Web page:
The Arpaio Pardon — Don’t Obsess about the Russian Investigation

It seems there are two likely responses to the Arpaio pardon: to use it as a teaching opportunity about race, or to use it to panic about the Russian investigation.

I’m seeing far too many people choosing the latter option, focusing on what Trump’s pardon of Joe Arpaio might do for the Russian investigation. That, in spite of the fact that Trump has already spoken openly of pardoning Mike Flynn, just like he did of Arpaio, to say nothing of his spawn or the father of his grandchildren.

The targets of the Russian investigation already know Trump can and is considering pardoning them.

But a pardon of them — at least some of them — is a very different thing than an Arpaio pardon. That’s because, for some of the crimes in question, in case of a pardon, Robert Mueller could just share the evidence with a state (usually NY) or NYC prosecutor for prosecution. It’s possible that accepting a pardon for Trump or Kushner business related crimes could expose those businesses to lawsuit, and both family’s businesses are pretty heavily in debt now.

Most importantly, a Paul Manafort or Mike Flynn pardon would deprive them of their ability to invoke the Fifth Amendment, meaning they could more easily be forced to testify against Trump, including to Congress.

Presidents implicated in crimes have used a variety of means to silence witnesses who could implicate them, but Poppy Bush’s Cap Weinberger pardon — the most recent example of a President pardoning a witness who could incriminate him — was not the primary thing that protected Poppy and Reagan, Congress’ immunization of witnesses was. Thus far, most Republicans in Congress seem determined to avoid such assistance, and Trump’s attacks on Mitch McConnell and Thom Tillis for not sufficiently protecting him probably have only exacerbated the problem.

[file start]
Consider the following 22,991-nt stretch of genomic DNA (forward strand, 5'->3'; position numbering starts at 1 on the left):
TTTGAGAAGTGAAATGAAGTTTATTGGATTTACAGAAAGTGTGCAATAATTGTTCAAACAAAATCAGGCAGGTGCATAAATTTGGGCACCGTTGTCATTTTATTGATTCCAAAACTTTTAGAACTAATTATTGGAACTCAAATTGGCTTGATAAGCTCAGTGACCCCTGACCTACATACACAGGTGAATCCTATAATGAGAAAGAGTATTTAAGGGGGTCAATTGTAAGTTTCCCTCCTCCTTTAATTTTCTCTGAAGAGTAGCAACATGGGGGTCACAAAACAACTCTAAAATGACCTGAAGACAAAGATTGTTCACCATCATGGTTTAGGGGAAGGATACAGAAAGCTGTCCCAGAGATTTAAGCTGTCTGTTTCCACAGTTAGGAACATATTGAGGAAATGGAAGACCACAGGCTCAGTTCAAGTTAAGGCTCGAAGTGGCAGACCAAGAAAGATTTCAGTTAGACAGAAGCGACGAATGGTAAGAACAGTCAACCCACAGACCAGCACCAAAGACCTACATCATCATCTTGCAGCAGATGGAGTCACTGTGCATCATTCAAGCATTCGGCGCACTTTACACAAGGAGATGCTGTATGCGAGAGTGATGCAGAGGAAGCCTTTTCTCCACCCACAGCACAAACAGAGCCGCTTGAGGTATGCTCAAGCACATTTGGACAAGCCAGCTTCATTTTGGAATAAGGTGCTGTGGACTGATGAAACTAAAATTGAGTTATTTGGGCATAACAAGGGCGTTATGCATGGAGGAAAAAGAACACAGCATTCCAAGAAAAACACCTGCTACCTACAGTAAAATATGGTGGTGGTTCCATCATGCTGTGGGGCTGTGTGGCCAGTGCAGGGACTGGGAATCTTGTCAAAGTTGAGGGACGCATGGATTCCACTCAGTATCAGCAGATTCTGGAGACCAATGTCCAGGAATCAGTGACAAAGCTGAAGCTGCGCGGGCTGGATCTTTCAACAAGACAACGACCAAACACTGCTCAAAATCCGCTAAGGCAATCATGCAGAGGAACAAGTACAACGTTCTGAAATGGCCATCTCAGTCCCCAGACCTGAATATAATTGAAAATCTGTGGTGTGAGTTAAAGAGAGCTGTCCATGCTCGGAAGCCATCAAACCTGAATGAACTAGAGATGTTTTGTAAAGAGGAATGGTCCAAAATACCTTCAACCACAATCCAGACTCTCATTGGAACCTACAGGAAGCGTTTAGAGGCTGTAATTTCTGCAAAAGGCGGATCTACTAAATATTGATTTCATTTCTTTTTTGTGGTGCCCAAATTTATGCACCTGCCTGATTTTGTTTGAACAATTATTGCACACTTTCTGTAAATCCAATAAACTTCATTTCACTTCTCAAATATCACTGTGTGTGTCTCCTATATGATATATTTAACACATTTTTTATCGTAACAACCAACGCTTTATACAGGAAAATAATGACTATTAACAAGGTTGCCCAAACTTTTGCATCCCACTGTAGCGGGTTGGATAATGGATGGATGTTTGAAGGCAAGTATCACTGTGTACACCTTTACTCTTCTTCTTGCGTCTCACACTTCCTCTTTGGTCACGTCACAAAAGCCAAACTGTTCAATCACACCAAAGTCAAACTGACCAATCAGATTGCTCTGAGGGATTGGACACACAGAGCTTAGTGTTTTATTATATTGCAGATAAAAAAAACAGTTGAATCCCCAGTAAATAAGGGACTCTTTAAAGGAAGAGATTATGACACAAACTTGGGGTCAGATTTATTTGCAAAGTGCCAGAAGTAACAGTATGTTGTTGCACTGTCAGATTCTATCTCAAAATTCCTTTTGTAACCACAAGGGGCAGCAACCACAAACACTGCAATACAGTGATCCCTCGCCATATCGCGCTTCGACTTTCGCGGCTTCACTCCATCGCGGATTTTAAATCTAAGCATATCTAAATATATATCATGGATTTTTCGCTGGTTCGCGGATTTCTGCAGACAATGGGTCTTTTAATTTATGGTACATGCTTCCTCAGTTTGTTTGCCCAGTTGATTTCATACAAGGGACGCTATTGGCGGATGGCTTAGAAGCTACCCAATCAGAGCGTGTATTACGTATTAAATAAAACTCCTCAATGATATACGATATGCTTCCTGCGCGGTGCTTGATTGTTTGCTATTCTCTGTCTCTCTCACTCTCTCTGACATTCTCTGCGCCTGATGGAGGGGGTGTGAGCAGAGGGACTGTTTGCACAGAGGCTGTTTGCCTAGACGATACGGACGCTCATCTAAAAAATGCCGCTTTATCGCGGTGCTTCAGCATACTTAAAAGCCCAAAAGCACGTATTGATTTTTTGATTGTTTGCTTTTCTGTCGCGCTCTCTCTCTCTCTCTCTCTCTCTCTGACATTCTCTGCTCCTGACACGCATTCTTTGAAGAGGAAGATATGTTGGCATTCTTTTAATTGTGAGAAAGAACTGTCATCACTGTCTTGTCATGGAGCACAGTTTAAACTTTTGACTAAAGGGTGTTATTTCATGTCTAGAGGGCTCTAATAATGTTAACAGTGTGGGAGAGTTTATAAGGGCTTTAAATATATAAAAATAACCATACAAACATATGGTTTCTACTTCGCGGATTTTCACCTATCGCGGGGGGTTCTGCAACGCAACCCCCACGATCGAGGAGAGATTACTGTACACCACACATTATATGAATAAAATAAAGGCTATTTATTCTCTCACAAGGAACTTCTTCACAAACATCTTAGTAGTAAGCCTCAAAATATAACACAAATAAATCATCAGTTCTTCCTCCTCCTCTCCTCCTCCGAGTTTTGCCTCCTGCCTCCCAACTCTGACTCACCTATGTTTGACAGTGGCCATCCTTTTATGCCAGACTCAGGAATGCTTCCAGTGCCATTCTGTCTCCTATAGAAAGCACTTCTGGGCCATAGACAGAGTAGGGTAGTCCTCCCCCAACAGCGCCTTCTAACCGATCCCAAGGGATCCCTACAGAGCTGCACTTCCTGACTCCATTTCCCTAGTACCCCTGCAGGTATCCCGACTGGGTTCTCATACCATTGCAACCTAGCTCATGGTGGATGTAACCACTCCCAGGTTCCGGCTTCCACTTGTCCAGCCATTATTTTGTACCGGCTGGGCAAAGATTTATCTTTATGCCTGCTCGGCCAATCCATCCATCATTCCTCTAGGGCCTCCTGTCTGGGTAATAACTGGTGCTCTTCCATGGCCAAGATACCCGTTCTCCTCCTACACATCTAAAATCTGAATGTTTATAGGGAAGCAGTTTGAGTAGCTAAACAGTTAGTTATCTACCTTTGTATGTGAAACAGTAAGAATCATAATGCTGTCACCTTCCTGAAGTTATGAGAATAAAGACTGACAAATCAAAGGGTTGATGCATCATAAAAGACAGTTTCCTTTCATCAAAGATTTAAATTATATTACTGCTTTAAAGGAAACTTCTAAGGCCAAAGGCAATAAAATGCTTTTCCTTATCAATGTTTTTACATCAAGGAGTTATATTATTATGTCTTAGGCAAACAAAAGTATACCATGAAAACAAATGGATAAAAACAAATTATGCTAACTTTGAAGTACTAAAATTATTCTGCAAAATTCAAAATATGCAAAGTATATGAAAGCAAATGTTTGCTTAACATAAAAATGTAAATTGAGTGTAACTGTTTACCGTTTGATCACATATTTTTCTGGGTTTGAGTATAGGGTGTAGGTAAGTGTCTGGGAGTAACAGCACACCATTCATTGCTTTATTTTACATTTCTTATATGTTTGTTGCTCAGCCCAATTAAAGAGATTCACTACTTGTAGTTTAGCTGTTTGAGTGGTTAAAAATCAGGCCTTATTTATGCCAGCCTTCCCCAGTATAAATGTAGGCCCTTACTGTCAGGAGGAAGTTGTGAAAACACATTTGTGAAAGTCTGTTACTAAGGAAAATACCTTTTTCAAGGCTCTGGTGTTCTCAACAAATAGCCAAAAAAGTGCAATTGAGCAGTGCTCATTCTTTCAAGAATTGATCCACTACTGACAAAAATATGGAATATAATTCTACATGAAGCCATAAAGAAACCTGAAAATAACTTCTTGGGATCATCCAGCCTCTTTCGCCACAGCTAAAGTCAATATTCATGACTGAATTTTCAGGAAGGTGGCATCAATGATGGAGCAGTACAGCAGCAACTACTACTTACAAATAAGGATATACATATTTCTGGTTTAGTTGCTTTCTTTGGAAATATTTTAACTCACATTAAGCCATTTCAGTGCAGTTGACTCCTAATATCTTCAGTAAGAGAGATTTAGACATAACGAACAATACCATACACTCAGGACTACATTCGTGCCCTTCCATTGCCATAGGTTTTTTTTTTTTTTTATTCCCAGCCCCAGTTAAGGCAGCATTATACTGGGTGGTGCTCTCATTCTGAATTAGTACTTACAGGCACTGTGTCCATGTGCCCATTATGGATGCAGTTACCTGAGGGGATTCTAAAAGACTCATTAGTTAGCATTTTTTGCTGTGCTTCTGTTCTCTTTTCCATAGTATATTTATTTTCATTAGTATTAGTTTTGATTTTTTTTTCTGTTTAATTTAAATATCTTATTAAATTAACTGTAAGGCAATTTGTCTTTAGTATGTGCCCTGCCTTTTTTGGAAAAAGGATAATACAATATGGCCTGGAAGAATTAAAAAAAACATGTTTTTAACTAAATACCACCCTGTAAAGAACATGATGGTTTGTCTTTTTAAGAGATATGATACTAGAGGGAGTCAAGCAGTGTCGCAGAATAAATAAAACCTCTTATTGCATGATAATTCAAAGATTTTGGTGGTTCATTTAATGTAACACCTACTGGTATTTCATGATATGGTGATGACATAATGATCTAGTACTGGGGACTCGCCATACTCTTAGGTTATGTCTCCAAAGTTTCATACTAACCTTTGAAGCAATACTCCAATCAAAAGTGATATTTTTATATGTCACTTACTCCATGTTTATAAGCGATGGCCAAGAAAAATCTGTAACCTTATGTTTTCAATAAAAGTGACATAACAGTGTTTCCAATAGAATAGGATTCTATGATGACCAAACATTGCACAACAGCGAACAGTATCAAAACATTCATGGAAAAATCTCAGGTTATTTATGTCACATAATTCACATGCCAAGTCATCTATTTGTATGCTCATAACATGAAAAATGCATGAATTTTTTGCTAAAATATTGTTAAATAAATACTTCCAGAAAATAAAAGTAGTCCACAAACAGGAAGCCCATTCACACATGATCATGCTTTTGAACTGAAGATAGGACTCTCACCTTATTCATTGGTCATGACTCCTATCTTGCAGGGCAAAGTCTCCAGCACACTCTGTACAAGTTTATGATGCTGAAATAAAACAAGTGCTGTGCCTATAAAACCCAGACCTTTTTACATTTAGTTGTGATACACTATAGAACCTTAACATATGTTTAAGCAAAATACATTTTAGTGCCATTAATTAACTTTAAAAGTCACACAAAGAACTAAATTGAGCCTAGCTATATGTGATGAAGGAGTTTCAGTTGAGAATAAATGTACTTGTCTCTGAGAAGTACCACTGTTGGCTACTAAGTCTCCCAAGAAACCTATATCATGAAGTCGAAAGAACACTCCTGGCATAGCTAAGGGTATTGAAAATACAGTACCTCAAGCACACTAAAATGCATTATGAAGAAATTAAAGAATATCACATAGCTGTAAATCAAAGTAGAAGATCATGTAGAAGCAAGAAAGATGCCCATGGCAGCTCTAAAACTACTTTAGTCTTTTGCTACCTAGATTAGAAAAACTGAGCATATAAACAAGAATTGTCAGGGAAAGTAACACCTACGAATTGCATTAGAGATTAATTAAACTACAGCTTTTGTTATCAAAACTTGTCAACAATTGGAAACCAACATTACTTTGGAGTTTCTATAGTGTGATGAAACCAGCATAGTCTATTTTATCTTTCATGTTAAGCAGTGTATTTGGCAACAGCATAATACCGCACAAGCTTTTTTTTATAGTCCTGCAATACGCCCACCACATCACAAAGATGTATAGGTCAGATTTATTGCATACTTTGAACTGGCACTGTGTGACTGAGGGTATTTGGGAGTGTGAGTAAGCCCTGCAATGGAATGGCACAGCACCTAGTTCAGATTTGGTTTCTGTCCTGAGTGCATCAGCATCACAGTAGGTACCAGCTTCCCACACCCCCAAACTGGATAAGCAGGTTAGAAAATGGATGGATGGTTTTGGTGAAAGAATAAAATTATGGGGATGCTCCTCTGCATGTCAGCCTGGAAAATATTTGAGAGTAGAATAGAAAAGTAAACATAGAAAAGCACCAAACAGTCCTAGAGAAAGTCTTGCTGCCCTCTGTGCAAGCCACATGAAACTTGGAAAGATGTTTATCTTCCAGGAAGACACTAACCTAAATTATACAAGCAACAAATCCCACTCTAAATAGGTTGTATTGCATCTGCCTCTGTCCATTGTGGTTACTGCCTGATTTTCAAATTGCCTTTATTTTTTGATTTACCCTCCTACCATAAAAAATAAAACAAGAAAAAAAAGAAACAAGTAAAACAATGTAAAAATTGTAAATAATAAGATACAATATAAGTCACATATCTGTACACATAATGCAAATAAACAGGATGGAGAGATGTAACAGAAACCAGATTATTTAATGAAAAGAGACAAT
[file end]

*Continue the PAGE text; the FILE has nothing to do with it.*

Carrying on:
I wrote a piece explaining why (in my opinion) George W Bush commuted Scooter Libby’s sentence, but never pardoned him: it kept Libby silent without adding any personal risk. If Trump were competent, he’d be making similar calculations about how to keep witnesses out of prison without making it easier to incriminate him. But he’s usually not competent, and so may fuck this up royally.

In any case, given that some Republicans (including both Arizona’s Senators) have made lukewarm objections to the Arpaio pardon, I’d imagine any pardons of Russian witnesses would meet more opposition, particularly if those pardons came before the 2018 elections. Add in the fact that sleazeball Manafort has no purported service to point to to justify a pardon, as Trump cited with Arpaio (and would to justify a Flynn pardon). The backlash against Trump pardoning witnesses against him will likely be far worse than the already existing backlash here.

Pardoning Arpaio was easy. Pardoning Manafort and Flynn and Don Jr and Kushner and everyone else who can implicate the President will not be easy, neither legally nor politically. So don’t confuse the two.

Meanwhile, Trump has just pardoned a man whose quarter century of abuse targeting people of color has made him the poster child of abuse, not just from a moral perspective, but (given the huge fines Maricopa has had to pay) from a governance perspective.

Like it or not, a lot of white people have a hard time seeing unjustified killings of people of color as the gross civil rights abuse it is, because when cops cite fear or danger in individual cases, fearful white people — who themselves might shoot a black kid in haste in the name of self-defense — side when them. Those white people might easily treat Black Lives Matter as an annoyance blocking their commute on the freeway.